The NDP government is pledging to continue construction on the Site C dam while an independent panel decides whether it makes more economic sense for B.C. to go ahead with the $8.8-billion project, mothball it until further notice or scrap it in favour of alternative power sources.
The New Democrats fulfilled an election campaign promise on Wednesday by asking the British Columbia Utilities Commission to examine the BC Hydro project before issuing a six-week interim report on its finances and a final report by Nov. 1. In the meantime, roughly 2,200 people will continue working at the site in northeastern B.C.
However, the provincial government will not sign any new contracts, Energy Minister Michelle Mungall told reporters at a news conference in Victoria.
Those workers will continue construction, which BC Hydro estimates is costing about $60-million each month.
"To immediately stop the project would have impacts on them, but we also don't want to pre-empt the answer that the BC Utilities Commission is going be putting forward," Ms. Mungall said. "We don't want to speculate on what that's going to be, they may be telling us to move ahead with Site C … ."
The BCUC will decide how it plans to consult the public, experts and stakeholders, but is unlikely to conduct "court-like" public hearings due to the condensed timeline, Ms. Mungall said.
The panel must also determine whether BC Hydro is currently on target and on budget to complete the dam in the next seven years, as well as how much it would cost ratepayers if the project was delayed up until that point but still able to be restarted, if need be.After the BCUC is finished its review, cabinet will make a final decision "in short order" based on that work and considerations of First Nations rights and environmental impacts, Ms. Mungall said.
"We absolutely appreciate that a lot of people's lives are on hold," she said, without giving a timeline for the government's ultimate decision.
Ms. Mungall denied the ongoing delays to the project would cost the province an extra $630-million, as former BC Hydro president and CEO Jessica McDonald asserted in June before the NDP took power. Ms. Mungall declined to say how this review would affect the costs of the project.
Ms. McDonald, an appointee of the former Liberal government who was fired two weeks ago, had said any delay this summer would cause a "domino effect" that would derail a critical point in the construction timeline – diverting the Peace River in September, 2019. Ms. Mungall and an associate deputy minister told reporters that new research by the Transportation Ministry shows they can still meet that deadline by rerouting a planned highway. They added the contracts for this particular work do not have to be closed on in the next three months.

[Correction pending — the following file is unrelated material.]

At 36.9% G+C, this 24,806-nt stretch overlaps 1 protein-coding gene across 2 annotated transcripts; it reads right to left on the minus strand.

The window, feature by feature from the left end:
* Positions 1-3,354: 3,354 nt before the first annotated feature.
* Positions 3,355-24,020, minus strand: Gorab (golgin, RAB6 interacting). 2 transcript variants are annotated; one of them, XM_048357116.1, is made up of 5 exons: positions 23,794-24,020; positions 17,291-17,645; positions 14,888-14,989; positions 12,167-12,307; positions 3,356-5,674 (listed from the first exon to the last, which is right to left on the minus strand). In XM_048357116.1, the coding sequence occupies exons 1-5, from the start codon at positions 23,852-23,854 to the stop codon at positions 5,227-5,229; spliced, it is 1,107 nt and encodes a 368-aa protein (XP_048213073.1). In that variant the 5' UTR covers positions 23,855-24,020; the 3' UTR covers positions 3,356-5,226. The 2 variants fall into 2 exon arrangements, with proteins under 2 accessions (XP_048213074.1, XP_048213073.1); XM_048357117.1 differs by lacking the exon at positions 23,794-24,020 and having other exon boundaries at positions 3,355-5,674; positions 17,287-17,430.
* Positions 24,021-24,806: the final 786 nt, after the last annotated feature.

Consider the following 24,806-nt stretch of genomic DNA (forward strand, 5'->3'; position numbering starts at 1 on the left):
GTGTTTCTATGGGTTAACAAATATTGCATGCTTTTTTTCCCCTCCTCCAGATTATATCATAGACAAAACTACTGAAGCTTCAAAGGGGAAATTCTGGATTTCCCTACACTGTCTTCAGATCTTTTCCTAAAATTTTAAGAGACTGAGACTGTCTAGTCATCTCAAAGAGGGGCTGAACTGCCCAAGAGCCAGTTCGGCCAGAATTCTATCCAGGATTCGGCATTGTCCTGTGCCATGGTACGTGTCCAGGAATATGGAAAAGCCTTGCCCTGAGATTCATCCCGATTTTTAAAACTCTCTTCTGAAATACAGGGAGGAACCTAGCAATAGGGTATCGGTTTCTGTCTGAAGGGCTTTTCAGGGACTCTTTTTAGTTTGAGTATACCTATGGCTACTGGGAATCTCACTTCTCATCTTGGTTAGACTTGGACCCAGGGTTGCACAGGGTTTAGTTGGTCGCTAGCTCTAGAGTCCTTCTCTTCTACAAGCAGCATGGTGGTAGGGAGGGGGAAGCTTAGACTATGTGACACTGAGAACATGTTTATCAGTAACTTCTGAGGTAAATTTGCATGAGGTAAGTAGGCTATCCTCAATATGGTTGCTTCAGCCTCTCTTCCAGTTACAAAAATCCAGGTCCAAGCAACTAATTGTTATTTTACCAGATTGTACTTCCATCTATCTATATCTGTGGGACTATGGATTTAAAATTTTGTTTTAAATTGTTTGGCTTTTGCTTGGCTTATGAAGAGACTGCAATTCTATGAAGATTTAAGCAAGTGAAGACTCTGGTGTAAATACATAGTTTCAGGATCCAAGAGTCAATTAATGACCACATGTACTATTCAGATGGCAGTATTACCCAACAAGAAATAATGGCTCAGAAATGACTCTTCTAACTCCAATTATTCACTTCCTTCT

The New Democrats have not said what they intend to do if Site C is ruled economically viable, but the Greens, whose three MLAs are supporting the minority NDP government, say they are directly opposed to building such destructive and unnecessary "20th-century mega projects."
On Wednesday, Green Leader Andrew Weaver, who championed the project years ago as an adviser to then-premier Gordon Campbell, said his party told the NDP what they wanted included in the upcoming review, however the cabinet crafted the final draft, which the Greens did not see until it was made public.
"Our goal all along has been to ensure that a decision such as this, where the impacts are felt by so many, is made with the best information available," Mr. Weaver said in an e-mailed statement. "This is a step in that direction."
Mike Bernier, BC Liberal MLA for Peace River South, said in a statement that the NDP have created a "fake review" to appease their Green partners and stop a project that will meet the long-term energy needs of the province.
Harry Swain, an associate fellow at the University of Victoria who authored a report the B.C. government used to green light Site C, said Wednesday that he was worried the upcoming independent review will base future need for the project on a faulty BC Hydro forecast from last summer that estimated demand will increase "two per cent a year forever."
"This is not happening," said Dr. Swain, who has since become a Site C critic. "Demand has not increased since 2005 – it's flat all over North America."
Mark Jaccard, a professor at Simon Fraser University who chaired the BCUC from 1992 to 1997, said the argument that other renewable energies will provide cheaper and cheaper energy over the course of Site C's lifespan doesn't take into account how hard it is to generate this power on command and send it through the grid. Hydro projects like Site C, with large reservoirs of water, can slow down and ramp up such production.
"Solar electricity and wind electricity is non dispatchable – it is only created when nature decides to have the wind blow or the sun shine," he said.